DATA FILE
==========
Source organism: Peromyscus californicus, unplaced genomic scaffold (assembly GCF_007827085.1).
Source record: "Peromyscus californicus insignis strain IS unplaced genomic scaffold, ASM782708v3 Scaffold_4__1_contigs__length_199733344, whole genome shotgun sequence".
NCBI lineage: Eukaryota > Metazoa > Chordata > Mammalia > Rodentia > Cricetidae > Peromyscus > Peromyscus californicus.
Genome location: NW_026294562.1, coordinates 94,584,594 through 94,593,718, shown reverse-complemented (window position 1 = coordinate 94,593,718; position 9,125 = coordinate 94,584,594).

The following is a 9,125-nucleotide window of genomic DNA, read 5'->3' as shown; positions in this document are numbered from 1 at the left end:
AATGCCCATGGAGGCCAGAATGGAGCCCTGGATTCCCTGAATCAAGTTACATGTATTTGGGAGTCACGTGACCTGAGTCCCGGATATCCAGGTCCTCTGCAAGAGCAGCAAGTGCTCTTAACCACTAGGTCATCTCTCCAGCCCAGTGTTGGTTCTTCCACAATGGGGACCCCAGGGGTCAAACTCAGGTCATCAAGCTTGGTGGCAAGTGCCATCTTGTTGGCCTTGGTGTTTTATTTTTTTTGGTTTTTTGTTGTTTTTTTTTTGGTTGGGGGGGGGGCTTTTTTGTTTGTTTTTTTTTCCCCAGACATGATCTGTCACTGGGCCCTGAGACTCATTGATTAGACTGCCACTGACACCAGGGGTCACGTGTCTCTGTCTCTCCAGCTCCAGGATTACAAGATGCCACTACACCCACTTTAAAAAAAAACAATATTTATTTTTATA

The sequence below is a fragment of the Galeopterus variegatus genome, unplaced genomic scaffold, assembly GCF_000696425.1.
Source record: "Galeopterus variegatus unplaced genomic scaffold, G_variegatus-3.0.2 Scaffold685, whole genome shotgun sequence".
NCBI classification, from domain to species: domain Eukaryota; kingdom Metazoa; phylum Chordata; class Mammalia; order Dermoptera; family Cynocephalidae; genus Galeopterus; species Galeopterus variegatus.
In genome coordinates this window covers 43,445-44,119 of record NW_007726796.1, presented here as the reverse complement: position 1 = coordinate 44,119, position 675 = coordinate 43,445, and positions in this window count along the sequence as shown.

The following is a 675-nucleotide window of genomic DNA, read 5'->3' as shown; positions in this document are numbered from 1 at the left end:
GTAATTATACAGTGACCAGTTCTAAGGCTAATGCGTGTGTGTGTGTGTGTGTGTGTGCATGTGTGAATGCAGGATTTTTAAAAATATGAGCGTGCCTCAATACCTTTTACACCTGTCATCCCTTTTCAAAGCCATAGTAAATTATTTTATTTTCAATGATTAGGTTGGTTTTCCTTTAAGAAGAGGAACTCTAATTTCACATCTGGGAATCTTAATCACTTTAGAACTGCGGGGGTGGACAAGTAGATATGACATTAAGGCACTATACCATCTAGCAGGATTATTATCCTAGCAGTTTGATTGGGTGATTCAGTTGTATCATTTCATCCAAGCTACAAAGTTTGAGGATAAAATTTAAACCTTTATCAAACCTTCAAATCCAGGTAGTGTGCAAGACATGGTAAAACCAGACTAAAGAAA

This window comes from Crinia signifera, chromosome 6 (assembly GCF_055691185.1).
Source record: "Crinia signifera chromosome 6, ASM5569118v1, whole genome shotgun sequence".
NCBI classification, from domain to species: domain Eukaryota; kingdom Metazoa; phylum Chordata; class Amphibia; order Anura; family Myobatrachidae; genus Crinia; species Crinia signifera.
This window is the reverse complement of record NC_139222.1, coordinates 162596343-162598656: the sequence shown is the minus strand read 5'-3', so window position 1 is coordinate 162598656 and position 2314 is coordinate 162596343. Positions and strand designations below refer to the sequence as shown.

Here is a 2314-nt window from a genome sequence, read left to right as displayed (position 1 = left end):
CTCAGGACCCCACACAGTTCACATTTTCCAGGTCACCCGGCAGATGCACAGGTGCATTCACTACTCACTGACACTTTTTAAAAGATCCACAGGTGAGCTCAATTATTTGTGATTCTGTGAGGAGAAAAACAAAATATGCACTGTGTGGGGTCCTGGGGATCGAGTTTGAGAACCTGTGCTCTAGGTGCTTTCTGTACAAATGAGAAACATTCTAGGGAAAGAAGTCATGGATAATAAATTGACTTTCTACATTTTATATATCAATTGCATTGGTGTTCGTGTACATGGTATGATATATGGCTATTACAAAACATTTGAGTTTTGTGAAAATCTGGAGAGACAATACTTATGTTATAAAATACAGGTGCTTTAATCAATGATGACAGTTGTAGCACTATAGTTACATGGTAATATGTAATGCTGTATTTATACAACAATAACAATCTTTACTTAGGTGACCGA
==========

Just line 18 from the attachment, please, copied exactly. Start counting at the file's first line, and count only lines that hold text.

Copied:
CTCAGGACCCCACACAGTTCACATTTTCCAGGTCACCCGGCAGATGCACAGGTGCATTCACTACTCACTGACACTTTTTAAAAGATCCACAGGTGAGCTCAATTATTTGTGATTCTGTGAGGAGAAAAACAAAATATGCACTGTGTGGGGTCCTGGGGATCGAGTTTGAGAACCTGTGCTCTAGGTGCTTTCTGTACAAATGAGAAACATTCTAGGGAAAGAAGTCATGGATAATAAATTGACTTTCTACATTTTATATATCAATTGCATTGGTGTTCGTGTACATGGTATGATATATGGCTATTACAAAACATTTGAGTTTTGTGAAAATCTGGAGAGACAATACTTATGTTATAAAATACAGGTGCTTTAATCAATGATGACAGTTGTAGCACTATAGTTACATGGTAATATGTAATGCTGTATTTATACAACAATAACAATCTTTACTTAGGTGACCGA